Now the cases are getting renewed attention, thanks in part to the efforts of 23 students who chose to take a sociology class at Elizabethton High School during the spring semester.
On Tuesday the hard work paid off: reporters from as far away as Knoxville and law enforcement officers from as far away as Kentucky came to the high school for a press conference held by the sociology class. Shane Waters, producer of the “Out of the Shadows” podcast, also attended.
Teacher Alex Campbell previously said the reason for the press conference was to develop more public awareness of the murders, which the sociology students believe to be the work of one serial killer, a man the students are calling the Bible Belt Strangler. The students hope the publicity reaches the six communities where the slayings took place: three in Tennessee and one each in Arkansas, Kentucky and West Virginia.
Campbell used the murders to bring sociology insights to the students, teaching about different classes and how some poor women become transients, with no links, friends, family or home. It was these types of women who were the victims of the killer. Waters said the killer knew there would be no pressure from family or friends to spend a lot of time on these hard-to-solve murders.
He said now that the public is becoming aware, they will act as family to seek a solution to the crimes.
Students said the press conference was a powerful conclusion to a semester of hard work.
Mason Peterson, a student who spoke at the event, said their ultimate goal is to identify the victims and to find the killer. He thanked the media and law enforcement partners and said they are one step closer to accomplishing their goal.
Campbell used sociology to explain how suspects could be narrowed down from 250 million to just one by developing a profile of the killer.
Using the knowledge they picked up in the sociology class, the students showed that the six murders were very likely to have been the work of one killer. Their sociology tools also enabled them to take the meager shreds of evidence from the cases and use it to create an eight-page profile of the killer.
At the press conference, Campbell gave a summary of the profile the students had developed. Campbell said the students determined the killer was a white male, born between 1962 and 1936, between 5 feet, 9 inches and 6 feet, 2 inches tall, weighing between 180 and 270 pounds. They believe he was a commercial truck driver frequently commuting near the Knoxville area on Interstate 40.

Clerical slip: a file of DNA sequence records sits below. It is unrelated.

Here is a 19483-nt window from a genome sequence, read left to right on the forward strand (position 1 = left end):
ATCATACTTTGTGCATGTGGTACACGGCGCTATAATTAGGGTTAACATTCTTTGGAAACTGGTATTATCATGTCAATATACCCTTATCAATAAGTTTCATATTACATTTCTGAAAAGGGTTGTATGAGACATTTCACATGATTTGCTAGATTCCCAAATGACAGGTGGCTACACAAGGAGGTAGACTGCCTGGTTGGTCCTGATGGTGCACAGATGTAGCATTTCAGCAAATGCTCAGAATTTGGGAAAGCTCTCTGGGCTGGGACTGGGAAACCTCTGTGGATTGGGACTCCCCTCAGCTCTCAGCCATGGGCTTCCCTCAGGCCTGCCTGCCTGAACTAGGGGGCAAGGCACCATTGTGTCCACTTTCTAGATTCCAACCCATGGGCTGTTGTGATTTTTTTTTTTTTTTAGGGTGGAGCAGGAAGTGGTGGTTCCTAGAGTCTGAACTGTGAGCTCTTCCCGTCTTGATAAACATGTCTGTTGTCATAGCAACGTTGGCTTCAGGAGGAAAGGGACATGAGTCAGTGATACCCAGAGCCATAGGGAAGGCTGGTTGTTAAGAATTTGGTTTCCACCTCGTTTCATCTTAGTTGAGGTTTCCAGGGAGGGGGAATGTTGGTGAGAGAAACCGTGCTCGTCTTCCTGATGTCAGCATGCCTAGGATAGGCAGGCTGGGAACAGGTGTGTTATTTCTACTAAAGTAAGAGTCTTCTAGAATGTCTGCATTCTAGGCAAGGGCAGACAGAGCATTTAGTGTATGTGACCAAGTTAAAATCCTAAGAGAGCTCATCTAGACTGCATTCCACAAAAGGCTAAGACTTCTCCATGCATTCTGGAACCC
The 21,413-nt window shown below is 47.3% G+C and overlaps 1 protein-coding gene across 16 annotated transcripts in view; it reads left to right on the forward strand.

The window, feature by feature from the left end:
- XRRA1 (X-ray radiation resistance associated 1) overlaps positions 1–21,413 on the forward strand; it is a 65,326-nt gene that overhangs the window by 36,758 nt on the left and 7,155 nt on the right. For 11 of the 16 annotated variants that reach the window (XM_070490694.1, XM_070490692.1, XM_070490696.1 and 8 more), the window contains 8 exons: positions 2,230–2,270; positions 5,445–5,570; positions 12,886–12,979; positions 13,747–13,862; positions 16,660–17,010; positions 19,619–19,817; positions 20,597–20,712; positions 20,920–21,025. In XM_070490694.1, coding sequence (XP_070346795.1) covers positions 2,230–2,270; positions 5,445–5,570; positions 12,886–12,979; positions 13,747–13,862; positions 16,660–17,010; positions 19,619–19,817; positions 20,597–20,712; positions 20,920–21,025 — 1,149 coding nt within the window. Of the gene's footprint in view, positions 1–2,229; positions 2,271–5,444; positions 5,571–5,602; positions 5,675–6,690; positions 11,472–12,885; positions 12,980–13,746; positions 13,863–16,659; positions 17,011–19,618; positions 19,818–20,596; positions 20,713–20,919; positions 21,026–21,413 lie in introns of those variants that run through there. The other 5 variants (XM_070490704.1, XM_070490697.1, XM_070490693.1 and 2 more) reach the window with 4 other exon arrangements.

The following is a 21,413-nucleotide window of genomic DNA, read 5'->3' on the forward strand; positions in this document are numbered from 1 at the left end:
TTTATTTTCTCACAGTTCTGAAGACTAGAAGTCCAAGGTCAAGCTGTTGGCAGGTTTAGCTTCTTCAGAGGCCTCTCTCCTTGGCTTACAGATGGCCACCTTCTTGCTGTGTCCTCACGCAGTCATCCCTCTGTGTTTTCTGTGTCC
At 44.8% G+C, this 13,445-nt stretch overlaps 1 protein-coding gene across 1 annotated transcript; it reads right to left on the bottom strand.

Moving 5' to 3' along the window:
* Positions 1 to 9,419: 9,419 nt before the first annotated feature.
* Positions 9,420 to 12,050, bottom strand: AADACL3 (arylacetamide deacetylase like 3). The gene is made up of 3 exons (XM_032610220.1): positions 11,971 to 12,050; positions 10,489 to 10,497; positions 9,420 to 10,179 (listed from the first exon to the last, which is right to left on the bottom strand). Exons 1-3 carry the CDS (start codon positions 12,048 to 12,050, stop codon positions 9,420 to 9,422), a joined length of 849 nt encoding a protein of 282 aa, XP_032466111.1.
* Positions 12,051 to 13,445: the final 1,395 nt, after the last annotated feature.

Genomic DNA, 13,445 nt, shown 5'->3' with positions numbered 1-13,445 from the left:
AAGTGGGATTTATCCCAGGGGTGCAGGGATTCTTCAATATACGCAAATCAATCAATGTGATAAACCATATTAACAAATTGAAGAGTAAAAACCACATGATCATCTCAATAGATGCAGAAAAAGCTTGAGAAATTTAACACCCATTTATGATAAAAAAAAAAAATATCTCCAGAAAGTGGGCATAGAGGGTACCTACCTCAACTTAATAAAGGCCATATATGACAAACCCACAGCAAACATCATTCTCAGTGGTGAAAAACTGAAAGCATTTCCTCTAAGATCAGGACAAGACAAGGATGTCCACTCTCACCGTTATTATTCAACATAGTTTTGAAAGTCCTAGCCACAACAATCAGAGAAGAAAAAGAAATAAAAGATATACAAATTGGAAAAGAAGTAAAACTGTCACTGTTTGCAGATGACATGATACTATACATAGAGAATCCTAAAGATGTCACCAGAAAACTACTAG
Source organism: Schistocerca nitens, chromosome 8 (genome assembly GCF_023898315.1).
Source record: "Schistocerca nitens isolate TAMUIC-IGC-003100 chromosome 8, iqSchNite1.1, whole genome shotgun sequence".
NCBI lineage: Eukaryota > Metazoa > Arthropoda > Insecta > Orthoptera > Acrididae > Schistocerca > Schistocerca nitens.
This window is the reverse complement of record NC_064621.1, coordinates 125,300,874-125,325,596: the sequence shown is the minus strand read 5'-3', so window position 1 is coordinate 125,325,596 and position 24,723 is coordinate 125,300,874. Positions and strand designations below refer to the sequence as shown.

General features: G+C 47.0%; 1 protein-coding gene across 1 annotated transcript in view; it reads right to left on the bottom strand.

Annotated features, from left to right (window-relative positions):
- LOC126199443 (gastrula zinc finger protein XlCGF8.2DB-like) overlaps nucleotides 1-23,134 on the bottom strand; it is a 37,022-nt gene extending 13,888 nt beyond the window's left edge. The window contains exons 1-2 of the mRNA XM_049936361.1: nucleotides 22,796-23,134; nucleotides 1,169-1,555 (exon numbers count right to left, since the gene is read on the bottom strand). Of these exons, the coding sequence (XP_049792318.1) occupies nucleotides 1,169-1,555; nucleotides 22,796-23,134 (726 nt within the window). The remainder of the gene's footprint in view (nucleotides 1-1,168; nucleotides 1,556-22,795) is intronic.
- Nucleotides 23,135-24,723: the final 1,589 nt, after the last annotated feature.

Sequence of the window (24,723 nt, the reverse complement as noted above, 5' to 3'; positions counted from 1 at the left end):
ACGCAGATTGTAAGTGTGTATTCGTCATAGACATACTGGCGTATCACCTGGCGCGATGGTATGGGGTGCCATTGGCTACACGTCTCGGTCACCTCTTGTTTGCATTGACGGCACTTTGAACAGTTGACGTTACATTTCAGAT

One of the highlights of the press conference was when sociology student Aubrey Toncray read a letter from Elizabeth, a North Carolina woman who believes one of the victims, who was killed in Kentucky, may have been her mother. She wrote on how the disappearance of her mother had affected her life.
In the letter, Elizabeth wrote why it is so important to identify these victims. “Honestly, I never gave up hope, but I didn’t think I would live to see this day, or to even be a part of this unraveling story,” she wrote. She closed the letter with words for her mother. “… All my life I hoped to find you alive and well. To greet you one day with open arms and wrap you in a tight embrace. To tell you that even in not knowing you, I have loved you.”
The press conference was live-streamed on the Elizabethton City School System Facebook page, and Elizabeth was watching as her letter was being read. She posted on the Facebook page.
One product of the students’ effort is that the Tennessee Bureau of Investigation has announced it will coordinate with state and local law enforcement agencies on the cases. Anyone with information on the six slayings can call TBI at 1-800-TBI-FIND.